More importantly from a long term policy perspective, how is a program limited to 20,000 or so children in a single city, being served almost entirely by non-profit entities, a test of market education? Would Apple have spent hundreds of millions developing the iPhone or the iPad if its market were limited to the same customer base? Of course not. The dynamism, diversity and innovation we have come to expect from competitive markets in other fields relies on the prospect of ultimately scaling up to serve mass audiences. Without the prospect of a large-scale return on investment, there is no incentive to invest in the first place.

More Ravitch Ridiculousness

Great post by Chris Edwards responding to historian Diane Ravitch’s op-ed in today’s Washington Post. For a good ripping apart of Ravitch’s reality-free thinking from an education-policy standpoint, check out my review of her new book over at School Reform News.

Oh, and let’s please get something straight: Ravitch has never been the one-time “strong supporter” of school choice she claims to have been. Sadly, this claim seems designed mainly to make it appear that she’s had some sort of serious “come (back) to public schools” moment. But as she writes in her new book, she had never really given much thought to choice until she joined the George H.W. Bush administration in 1991, and then she just tried to cram it into her “worldview.”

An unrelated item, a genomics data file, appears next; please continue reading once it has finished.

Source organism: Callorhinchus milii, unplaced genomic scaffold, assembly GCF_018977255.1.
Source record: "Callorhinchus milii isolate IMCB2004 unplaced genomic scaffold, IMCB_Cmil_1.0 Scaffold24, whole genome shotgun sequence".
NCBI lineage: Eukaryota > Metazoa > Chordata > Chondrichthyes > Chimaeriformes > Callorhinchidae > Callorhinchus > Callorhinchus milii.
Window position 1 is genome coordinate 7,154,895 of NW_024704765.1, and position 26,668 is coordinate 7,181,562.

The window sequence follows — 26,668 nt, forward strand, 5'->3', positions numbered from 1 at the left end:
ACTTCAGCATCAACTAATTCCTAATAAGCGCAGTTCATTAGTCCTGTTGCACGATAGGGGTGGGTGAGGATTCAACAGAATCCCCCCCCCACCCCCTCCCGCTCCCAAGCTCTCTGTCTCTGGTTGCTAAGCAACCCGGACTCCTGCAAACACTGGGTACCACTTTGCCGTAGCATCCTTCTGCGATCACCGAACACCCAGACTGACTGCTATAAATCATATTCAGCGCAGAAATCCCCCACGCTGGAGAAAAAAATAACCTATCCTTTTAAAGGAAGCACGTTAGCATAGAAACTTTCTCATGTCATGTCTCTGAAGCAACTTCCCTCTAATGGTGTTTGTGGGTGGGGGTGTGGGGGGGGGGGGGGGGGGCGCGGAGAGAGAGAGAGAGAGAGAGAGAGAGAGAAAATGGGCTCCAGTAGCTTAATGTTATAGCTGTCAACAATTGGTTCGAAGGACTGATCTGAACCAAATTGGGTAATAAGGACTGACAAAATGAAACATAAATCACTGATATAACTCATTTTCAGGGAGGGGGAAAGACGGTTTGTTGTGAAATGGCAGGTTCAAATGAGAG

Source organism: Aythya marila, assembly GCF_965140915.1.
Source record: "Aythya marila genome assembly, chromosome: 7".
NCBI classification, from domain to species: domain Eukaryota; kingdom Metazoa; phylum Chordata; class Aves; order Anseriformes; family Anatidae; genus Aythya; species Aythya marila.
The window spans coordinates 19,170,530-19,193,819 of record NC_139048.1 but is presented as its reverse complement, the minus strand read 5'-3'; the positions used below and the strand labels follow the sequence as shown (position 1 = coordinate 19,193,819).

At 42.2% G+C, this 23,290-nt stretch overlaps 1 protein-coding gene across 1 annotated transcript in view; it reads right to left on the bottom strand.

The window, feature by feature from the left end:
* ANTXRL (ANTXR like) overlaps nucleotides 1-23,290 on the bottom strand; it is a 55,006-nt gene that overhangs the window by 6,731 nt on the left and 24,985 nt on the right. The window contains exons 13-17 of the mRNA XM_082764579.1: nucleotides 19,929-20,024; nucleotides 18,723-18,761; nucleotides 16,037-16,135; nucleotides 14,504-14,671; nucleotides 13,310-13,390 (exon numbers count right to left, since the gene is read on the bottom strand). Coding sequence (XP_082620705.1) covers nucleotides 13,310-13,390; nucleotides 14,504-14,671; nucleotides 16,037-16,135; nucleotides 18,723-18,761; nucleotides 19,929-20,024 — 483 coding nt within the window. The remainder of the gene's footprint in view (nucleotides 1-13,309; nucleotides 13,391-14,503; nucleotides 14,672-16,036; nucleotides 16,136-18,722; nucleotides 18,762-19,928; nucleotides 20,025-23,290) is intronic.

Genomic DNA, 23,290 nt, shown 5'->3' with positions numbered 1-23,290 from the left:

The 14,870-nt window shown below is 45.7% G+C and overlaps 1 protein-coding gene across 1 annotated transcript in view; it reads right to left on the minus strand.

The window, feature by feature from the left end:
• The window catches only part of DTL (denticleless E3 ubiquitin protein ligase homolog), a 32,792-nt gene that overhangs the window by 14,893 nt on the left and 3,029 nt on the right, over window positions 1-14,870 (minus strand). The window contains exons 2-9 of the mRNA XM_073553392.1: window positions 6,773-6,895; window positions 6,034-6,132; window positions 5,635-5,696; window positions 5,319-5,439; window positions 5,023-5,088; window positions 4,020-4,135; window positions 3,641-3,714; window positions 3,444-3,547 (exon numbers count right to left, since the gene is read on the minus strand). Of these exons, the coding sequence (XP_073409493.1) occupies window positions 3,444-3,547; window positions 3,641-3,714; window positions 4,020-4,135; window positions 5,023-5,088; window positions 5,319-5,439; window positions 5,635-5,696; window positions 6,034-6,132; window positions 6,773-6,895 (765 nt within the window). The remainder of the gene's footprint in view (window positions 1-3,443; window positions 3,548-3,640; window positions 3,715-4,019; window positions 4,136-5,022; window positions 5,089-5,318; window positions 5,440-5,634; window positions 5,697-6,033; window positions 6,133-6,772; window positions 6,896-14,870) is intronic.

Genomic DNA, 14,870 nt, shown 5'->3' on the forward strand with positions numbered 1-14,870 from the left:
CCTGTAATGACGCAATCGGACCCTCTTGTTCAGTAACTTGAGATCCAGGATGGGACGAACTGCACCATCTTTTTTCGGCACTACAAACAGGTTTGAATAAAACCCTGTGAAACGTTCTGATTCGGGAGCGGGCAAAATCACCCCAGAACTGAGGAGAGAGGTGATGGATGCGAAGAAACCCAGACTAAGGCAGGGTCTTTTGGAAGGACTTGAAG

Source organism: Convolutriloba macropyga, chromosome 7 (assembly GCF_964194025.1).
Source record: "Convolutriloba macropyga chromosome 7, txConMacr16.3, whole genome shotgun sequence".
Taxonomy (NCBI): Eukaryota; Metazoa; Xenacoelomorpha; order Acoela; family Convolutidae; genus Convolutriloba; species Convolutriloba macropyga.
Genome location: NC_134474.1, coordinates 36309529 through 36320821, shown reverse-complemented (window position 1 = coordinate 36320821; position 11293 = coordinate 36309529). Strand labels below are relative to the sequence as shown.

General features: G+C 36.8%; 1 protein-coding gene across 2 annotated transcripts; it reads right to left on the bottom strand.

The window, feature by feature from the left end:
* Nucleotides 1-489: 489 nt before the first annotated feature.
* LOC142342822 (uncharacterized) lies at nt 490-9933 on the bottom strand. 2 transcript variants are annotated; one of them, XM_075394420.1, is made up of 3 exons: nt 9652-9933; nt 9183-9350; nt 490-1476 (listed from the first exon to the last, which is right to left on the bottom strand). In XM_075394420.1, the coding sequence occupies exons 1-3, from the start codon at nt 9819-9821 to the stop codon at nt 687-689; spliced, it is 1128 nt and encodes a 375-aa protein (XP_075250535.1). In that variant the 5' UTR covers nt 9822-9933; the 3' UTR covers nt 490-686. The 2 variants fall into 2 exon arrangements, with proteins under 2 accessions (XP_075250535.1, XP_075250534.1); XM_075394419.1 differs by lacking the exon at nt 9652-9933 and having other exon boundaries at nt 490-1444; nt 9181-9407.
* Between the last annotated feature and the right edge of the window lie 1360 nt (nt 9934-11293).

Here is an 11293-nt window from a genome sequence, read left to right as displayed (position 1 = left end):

“The issue of choice had never really been important to me,” she writes, “but I found myself trying to incorporate the arguments for choice into my own worldview.”

Does this sound either like a strong supporter of choice, or someone who had really thought choice through and understood why and how it would work? Nope, and that comes right through in her simplistic conclusion that because really limited choice like charter schools and tiny voucher programs don’t make huge differences, all choice should be abandoned.

Run Away from ‘Common’ Education Standards

A couple of days ago, Fordham Institute president Chester Finn declared on NRO that conservatives should embrace new, national education standards from the Common Core State Standards Initiative. Today I respond to him on The Corner, and let’s just say it’s clear that neither conservatives, nor anybody else, should embrace national standards.

Oh, one more thing: I shouldn’t have to keep saying this to savvy Washington insiders like the folks at Fordham, but when the federal government bribes states with their own citizens’ tax money to do something, doing that thing is hardly voluntary, at least in any reasonable sense. 

For more wise thoughts on the national standards issue, check out this interview with Jay Greene, and this Sacramento Bee piece by Ben Boychuk.  Oh, and this interview with yours truly.